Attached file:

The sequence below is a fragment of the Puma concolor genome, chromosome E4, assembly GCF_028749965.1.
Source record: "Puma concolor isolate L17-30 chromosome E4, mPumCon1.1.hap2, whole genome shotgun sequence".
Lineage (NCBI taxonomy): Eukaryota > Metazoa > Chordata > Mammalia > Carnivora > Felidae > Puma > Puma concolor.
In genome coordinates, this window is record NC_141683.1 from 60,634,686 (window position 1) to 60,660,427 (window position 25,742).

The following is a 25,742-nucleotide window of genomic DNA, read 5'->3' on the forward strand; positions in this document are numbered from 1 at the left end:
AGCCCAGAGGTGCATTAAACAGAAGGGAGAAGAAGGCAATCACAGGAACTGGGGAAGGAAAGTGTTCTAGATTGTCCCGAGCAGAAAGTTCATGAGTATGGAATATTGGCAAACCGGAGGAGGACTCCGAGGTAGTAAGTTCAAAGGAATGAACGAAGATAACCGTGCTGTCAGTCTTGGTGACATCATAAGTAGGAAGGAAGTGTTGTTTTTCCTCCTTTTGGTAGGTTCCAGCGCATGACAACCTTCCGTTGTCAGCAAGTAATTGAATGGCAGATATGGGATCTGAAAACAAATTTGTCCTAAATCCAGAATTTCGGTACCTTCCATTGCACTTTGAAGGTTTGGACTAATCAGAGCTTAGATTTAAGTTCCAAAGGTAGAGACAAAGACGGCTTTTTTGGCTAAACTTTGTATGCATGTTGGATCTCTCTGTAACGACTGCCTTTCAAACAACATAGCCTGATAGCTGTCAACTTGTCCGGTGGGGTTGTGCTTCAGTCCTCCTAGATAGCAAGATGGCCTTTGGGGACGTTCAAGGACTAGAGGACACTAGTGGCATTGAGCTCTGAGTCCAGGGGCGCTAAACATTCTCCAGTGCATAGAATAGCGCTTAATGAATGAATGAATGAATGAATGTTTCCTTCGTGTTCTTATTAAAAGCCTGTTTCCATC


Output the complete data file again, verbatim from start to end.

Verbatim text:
The sequence below is a fragment of the Puma concolor genome, chromosome E4, assembly GCF_028749965.1.
Source record: "Puma concolor isolate L17-30 chromosome E4, mPumCon1.1.hap2, whole genome shotgun sequence".
Lineage (NCBI taxonomy): Eukaryota > Metazoa > Chordata > Mammalia > Carnivora > Felidae > Puma > Puma concolor.
In genome coordinates, this window is record NC_141683.1 from 60,634,686 (window position 1) to 60,660,427 (window position 25,742).

The following is a 25,742-nucleotide window of genomic DNA, read 5'->3' on the forward strand; positions in this document are numbered from 1 at the left end:
AGCCCAGAGGTGCATTAAACAGAAGGGAGAAGAAGGCAATCACAGGAACTGGGGAAGGAAAGTGTTCTAGATTGTCCCGAGCAGAAAGTTCATGAGTATGGAATATTGGCAAACCGGAGGAGGACTCCGAGGTAGTAAGTTCAAAGGAATGAACGAAGATAACCGTGCTGTCAGTCTTGGTGACATCATAAGTAGGAAGGAAGTGTTGTTTTTCCTCCTTTTGGTAGGTTCCAGCGCATGACAACCTTCCGTTGTCAGCAAGTAATTGAATGGCAGATATGGGATCTGAAAACAAATTTGTCCTAAATCCAGAATTTCGGTACCTTCCATTGCACTTTGAAGGTTTGGACTAATCAGAGCTTAGATTTAAGTTCCAAAGGTAGAGACAAAGACGGCTTTTTTGGCTAAACTTTGTATGCATGTTGGATCTCTCTGTAACGACTGCCTTTCAAACAACATAGCCTGATAGCTGTCAACTTGTCCGGTGGGGTTGTGCTTCAGTCCTCCTAGATAGCAAGATGGCCTTTGGGGACGTTCAAGGACTAGAGGACACTAGTGGCATTGAGCTCTGAGTCCAGGGGCGCTAAACATTCTCCAGTGCATAGAATAGCGCTTAATGAATGAATGAATGAATGAATGTTTCCTTCGTGTTCTTATTAAAAGCCTGTTTCCATC